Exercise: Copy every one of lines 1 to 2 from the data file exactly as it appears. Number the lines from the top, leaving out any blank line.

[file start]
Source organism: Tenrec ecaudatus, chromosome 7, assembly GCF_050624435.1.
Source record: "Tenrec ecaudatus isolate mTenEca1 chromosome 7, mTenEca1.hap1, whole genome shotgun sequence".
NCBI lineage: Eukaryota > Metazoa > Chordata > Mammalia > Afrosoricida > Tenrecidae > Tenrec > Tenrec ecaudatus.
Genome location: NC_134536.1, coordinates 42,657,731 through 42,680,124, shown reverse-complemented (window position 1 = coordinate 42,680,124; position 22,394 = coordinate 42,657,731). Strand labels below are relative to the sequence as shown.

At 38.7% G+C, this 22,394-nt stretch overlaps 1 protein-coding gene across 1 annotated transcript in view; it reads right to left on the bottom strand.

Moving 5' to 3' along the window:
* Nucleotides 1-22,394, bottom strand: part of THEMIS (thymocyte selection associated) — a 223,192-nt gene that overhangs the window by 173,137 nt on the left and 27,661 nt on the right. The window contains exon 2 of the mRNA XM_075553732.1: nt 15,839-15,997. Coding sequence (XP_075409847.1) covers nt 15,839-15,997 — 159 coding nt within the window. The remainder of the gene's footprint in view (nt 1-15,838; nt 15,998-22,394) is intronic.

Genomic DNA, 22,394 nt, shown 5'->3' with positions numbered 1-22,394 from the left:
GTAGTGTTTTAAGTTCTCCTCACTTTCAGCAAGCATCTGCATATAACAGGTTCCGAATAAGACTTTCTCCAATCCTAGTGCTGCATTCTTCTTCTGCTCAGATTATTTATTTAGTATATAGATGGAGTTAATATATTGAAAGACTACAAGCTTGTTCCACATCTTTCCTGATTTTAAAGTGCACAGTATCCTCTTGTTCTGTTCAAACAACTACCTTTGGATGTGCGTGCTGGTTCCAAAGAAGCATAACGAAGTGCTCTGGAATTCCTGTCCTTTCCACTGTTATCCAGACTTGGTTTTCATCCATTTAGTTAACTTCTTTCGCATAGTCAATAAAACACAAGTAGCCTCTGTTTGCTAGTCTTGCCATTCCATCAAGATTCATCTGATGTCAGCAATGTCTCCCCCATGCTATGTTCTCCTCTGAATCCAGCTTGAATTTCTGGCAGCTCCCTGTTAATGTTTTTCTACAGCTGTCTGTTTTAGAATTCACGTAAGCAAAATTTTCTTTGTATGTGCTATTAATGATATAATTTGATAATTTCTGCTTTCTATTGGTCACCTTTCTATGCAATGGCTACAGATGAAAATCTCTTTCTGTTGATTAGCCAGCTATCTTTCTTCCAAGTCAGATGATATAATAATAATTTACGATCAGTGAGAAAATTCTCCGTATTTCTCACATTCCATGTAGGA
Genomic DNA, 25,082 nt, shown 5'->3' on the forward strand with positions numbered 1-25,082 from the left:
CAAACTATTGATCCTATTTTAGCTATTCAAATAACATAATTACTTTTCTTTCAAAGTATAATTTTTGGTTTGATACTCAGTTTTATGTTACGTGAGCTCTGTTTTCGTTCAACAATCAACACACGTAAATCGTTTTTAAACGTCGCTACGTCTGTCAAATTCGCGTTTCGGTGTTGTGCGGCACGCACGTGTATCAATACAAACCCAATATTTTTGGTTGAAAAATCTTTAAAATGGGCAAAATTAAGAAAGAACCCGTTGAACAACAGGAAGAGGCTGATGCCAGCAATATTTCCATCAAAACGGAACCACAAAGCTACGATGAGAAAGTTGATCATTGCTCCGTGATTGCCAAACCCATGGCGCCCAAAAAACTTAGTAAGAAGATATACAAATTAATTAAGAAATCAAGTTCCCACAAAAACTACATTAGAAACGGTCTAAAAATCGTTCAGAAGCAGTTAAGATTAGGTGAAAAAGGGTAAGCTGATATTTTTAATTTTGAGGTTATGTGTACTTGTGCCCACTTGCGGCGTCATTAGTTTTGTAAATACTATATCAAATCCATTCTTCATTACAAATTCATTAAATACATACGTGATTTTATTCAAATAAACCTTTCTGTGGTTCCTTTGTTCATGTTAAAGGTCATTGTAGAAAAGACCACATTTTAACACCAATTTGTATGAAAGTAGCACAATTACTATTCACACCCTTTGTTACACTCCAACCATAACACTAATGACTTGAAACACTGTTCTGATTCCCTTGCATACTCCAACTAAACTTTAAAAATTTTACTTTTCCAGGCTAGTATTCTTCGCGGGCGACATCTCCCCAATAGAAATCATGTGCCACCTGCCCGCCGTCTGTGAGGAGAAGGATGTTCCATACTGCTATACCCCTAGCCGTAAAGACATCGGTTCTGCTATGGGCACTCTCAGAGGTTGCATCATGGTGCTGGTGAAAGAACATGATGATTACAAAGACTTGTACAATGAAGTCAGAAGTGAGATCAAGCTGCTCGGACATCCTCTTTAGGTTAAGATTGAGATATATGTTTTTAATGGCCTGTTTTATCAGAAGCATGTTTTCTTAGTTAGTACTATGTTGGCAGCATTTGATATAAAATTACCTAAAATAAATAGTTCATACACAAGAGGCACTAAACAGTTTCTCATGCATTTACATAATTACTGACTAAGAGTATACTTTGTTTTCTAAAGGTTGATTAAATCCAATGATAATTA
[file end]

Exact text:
Source organism: Tenrec ecaudatus, chromosome 7, assembly GCF_050624435.1.
Source record: "Tenrec ecaudatus isolate mTenEca1 chromosome 7, mTenEca1.hap1, whole genome shotgun sequence".